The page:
Ivette CRUZ, et al., Plaintiffs-Appellants, v. GIBRALTAR INVESTORS, et al., Defendants-Respondents.
Order, Supreme Court, New York County (Edward Lehner, J.), entered May 13, 1997, which, insofar as appealed from, denied plaintiffs' motion for summary judgment on the issue of liability and granted the cross-motion of defendants M.P. Management Co. and Moshe Piller, the building's managing agents, for summary judgment dismissing the complaint and cross-claims as against them, unanimously modified, on the law, to the extent of denying the cross-motion of defendants M.P. Management Co. and Moshe Piller and otherwise affirmed, without costs.
It is well settled that a plaintiff who predicates a claim for damages on a lack of security in a residential building based on a broken lock must demonstrate that his or her assailant was an intruder and not a building resident or guest (Wright v. New York City Housing Authority, 208 A.D.2d 327, 330, 624 N.Y.S.2d 144). Here, unlike Wright and similar cases, where the plaintiffs were unable to provide sufficient competent evidence to raise a genuine question of fact as to whether the assailant, however described, lacked legal access to the premises, the plaintiffs offered, in addition to other evidence, the affidavit of the investigating police officer, who stated that the three male intruders were subsequently identified as members of a gang who had similarly raped and robbed other people in their apartments in the area and that none of them resided in the building. The officer also stated that on the day of the crime the building's front door lock was inoperative.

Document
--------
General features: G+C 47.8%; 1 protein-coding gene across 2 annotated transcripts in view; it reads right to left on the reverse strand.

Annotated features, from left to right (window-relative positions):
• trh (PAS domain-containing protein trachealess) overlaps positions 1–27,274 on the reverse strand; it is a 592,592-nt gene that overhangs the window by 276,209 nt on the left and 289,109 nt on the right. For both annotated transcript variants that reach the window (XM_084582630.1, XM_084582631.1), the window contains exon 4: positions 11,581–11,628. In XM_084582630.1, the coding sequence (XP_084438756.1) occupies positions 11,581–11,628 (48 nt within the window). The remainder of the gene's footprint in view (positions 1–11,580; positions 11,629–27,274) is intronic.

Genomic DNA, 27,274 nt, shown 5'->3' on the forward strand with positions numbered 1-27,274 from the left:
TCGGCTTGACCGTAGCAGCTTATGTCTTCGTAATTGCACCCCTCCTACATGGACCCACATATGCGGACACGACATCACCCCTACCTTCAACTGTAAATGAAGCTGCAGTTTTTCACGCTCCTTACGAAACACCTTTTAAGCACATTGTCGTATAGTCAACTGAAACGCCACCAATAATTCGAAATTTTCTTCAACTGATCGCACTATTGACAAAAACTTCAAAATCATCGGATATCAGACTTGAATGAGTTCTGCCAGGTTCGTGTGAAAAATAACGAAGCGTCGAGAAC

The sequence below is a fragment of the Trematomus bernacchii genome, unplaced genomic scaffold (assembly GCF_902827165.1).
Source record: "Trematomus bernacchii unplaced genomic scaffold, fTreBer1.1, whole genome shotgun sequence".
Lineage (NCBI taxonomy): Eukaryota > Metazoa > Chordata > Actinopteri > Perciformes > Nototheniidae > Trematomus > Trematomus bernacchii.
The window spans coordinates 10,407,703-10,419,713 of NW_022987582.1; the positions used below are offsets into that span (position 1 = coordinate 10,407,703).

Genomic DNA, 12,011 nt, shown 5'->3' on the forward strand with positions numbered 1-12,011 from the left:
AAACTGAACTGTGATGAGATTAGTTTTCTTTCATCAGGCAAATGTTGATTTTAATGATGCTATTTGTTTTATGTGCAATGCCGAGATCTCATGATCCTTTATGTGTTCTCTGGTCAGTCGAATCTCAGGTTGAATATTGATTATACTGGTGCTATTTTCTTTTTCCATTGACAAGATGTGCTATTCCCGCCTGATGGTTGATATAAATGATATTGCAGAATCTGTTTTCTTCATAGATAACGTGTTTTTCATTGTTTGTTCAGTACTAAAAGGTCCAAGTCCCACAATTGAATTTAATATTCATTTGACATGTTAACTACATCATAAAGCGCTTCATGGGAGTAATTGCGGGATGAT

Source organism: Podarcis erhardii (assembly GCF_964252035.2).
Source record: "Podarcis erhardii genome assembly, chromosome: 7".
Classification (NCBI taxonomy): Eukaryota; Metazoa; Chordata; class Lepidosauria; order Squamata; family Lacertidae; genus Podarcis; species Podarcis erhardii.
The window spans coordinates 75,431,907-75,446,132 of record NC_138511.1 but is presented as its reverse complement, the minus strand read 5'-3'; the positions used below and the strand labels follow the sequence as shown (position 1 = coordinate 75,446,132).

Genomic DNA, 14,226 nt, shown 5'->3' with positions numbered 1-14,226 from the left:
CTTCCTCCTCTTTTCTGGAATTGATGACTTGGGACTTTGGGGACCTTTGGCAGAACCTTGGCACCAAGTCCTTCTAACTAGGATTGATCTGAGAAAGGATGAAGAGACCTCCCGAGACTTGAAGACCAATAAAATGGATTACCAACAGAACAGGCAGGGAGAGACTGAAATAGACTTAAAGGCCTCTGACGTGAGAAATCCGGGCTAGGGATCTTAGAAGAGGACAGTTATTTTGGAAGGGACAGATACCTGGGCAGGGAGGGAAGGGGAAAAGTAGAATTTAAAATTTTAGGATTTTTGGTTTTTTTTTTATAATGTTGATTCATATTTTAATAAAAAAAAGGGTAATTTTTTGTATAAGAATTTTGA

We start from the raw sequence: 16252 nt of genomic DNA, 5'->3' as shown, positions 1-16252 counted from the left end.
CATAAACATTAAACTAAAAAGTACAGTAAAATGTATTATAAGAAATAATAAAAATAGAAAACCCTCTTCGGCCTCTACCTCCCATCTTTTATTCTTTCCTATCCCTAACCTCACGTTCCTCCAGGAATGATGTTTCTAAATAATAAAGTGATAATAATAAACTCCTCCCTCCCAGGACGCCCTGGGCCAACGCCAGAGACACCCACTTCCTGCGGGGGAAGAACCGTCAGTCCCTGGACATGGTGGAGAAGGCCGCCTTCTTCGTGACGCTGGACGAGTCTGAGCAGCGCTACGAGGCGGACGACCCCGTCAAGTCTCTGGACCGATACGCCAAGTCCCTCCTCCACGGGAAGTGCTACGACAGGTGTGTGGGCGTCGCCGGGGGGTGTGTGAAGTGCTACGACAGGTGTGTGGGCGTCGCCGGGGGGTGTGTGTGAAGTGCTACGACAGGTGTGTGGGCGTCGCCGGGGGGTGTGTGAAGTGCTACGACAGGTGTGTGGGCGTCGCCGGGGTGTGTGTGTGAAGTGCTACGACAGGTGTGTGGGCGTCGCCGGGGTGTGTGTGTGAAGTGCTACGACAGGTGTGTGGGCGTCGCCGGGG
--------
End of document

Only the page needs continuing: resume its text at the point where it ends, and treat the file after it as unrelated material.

Given such evidence, a genuine issue of fact exists as to how plaintiffs' assailants gained access to their building and the managing agents' cross-motion for summary judgment should have been denied.